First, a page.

Musicians gather at this August workshop to showcase their songs, but even if you’re not a songwriter yourself, you benefit: Performers in town for the festival perform all over Gatlinburg, at venues including Ole Red, SkyLift Park, the Gatlinburg Inn and Ole Smoky.
When a thousand or more dancers descend on Gatlinburg each August, even visitors who aren’t dancers can watch the fast-footed fun and the splendid Western attire. There’s no charge for watching these skilled dancers strut their stuff.
Glowing hot air balloons fill the summer evening with colors. The balloons don’t take flight, but linger at ground level so you can better experience their beauty. Taste wines, relax in the beer tent, let the kids enjoy children’s activities, eat great local food, and listen to bands as the night descends.
With autumn leaves, harvest festivals and Halloween fun, fall is a colorful season for visiting Gatlinburg.
Dazzling fall foliage in Great Smoky Mountains National Park
Track autumn’s shifting colors with our Fall Foliage Report. In September, spot early color at the highest elevations—head to high peaks like Clingmans Dome (highest point in the national park) where on clear days you can see up to 100 miles. In October, drive the Foothills Parkway or hike the Porters Creek or Little River trails for color at middle elevations. By November, color surrounds you at lower elevations.
Leaf-peeping works up an appetite, so head for Taste of Autumn to sample delicious foods from dozens of local eateries all in one place on one September day. This charity event tickles your taste buds with everything from Southern cooking to fine dining to specialty pizzas.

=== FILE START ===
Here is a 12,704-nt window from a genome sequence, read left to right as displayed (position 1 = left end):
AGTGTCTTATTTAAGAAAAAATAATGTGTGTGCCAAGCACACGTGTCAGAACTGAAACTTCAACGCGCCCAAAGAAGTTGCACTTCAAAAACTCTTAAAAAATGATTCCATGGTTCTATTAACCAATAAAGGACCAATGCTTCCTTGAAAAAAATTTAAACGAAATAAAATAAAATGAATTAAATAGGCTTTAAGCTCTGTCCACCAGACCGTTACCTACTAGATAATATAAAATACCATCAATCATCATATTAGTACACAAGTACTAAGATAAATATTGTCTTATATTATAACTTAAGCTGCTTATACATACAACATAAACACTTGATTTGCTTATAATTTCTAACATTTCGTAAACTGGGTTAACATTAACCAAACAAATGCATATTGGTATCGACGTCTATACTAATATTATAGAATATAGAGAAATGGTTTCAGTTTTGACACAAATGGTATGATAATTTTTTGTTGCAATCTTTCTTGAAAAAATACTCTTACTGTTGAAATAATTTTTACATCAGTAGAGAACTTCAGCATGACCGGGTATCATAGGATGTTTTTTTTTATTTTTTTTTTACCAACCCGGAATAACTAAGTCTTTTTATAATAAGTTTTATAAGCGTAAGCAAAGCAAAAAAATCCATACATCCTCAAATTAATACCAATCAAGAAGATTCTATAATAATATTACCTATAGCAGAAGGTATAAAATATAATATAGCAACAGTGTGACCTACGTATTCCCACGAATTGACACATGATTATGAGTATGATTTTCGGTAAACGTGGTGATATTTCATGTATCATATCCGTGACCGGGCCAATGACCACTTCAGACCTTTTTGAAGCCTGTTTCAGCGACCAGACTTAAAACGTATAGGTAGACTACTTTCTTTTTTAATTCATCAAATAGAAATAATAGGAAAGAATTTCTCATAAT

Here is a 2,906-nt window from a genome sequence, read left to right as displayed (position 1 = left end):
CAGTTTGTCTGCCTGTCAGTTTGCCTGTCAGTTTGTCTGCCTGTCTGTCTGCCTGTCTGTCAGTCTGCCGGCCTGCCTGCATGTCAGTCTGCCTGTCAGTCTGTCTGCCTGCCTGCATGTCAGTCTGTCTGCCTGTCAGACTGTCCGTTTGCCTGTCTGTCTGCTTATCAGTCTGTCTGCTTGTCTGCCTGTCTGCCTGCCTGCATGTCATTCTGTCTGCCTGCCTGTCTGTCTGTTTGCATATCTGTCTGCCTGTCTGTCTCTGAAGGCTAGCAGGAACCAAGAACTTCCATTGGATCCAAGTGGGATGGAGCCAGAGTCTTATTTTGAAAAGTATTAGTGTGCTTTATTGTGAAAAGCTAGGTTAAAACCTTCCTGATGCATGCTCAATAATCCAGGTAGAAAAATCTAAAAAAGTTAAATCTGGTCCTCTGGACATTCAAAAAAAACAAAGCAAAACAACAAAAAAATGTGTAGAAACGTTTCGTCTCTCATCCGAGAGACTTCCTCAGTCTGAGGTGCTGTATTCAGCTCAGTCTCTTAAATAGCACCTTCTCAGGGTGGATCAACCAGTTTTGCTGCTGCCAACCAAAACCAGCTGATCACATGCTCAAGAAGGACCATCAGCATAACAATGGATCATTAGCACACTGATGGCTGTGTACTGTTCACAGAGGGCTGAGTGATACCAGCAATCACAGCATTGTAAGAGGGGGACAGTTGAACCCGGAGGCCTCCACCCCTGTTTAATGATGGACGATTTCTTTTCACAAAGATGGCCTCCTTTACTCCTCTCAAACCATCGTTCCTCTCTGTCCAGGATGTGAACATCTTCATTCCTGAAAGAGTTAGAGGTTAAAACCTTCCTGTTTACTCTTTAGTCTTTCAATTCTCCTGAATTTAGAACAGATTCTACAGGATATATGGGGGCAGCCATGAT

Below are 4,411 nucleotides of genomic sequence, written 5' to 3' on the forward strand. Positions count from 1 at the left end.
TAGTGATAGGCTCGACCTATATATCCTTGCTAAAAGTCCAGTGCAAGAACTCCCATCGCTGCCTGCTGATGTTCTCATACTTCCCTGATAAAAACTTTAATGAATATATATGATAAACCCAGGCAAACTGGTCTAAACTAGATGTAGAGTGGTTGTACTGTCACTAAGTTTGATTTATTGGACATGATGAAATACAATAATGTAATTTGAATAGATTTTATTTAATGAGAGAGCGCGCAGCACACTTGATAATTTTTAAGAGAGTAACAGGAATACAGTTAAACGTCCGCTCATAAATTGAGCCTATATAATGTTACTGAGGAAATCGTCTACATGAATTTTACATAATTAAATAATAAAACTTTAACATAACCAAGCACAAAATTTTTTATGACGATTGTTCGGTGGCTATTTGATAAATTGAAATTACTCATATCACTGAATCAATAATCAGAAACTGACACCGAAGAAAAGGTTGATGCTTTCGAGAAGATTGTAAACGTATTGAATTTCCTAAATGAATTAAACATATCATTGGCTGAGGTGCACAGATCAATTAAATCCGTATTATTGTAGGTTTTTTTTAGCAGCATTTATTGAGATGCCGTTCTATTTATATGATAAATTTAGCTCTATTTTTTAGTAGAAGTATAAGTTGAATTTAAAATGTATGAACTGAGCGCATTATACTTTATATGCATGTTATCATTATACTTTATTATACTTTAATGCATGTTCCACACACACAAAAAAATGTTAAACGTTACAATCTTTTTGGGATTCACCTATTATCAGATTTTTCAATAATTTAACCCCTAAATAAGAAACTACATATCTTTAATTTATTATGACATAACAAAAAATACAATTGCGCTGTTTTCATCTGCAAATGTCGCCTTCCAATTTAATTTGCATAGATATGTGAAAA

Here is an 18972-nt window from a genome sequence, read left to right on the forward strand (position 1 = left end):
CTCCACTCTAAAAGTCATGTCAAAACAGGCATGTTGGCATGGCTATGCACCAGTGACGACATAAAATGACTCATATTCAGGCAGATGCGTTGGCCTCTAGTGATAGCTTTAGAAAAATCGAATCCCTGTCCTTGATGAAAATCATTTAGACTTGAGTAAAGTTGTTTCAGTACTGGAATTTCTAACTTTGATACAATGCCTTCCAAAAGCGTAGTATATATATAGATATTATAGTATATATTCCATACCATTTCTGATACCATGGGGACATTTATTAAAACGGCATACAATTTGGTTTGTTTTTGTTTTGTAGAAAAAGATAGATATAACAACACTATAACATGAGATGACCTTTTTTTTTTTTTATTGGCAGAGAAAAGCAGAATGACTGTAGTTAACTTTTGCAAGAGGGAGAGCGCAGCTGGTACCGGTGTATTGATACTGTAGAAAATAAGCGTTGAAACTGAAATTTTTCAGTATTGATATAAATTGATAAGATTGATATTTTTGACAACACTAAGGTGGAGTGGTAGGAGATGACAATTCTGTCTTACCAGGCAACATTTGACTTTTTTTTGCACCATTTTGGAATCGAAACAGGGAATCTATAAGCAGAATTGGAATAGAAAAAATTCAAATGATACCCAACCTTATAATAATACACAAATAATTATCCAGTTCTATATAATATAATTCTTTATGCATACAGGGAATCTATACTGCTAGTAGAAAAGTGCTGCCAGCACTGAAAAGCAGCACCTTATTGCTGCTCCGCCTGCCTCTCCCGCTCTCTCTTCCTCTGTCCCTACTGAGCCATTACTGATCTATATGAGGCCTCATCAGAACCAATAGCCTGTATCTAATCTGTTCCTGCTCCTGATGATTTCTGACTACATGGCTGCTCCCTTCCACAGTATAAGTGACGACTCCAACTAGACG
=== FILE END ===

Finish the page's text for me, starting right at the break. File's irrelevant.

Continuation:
You’ll quake as The Gravedigger takes you on a graveyard tour. Try Zombie Ziplining and fly through the air 125 feet above the ground, in the dark. Race downhill on the Haunted Rail Runner Mountain Coaster, but beware the walking dead hunting you.
OktOBERfest at Ober Gatlinburg
Celebrate all things German with this October tradition featuring Bavarian beers, food, music and dance. Try the mountain coaster, rock climbing wall, scenic chairlift, kids’ rides, indoor ice skating and more.
Ripley’s Haunted Adventure dishes up scares year-round, but their October Fright Nights ramp up the terror, with spooky effects so realistic, young kids aren’t allowed inside.
Gatlinburg Chili Cookoff
Every November, great cooks stir up their homemade chilis, and you get to taste their efforts. Bush’s Chili Beans sponsors this tasty competition that includes chili eating contests and live music.
Winter events in Gatlinburg celebrate the mountains’ snowy weather, winter sports, and glittering holidays.
Sparkling lights drape the town with color all winter long—not just at Christmas! Winter Magic lasts all the way to the end of February to brighten the darkest months.
Enjoy 360-degree views from the highest spot in downtown Gatlinburg, then stroll the suspended Treetop Skywalk. All winter long, relish the sparkling lights, seasonal décor, specialty food and drink, shopping, and children’s activities.
Early each December, Gatlinburg’s family-friendly parade high-steps through town with marching bands, floats, and Santa himself.
Winter wonders at Gatlinburg’s museums
With fewer visitors in town after the holidays, January in Gatlinburg is an ideal time to explore museums without crowds. The variety is huge, with something for every interest—the Hollywood Star Cars Museum, Ripley’s Aquarium of the Smokies, renowned craft galleries at Arrowmont School, and a replica of the famous ship Titanic are just a few of the city’s fascinating activities.
Lights Over Gatlinburg at SkyLift Park
Ride the lifts up the mountain by night, and look down at frosty Gatlinburg from the glowing SkyBridge suspended high above the valley. Seasonal lights deck the park, bridge and holiday trees too, and the lights glow until the end of January.
Ober Gatlinburg is Tennessee’s only ski resort. With its technology for creating snowy slopes, you’ll find plenty of snow for skiing, snowboarding and tubing all season long.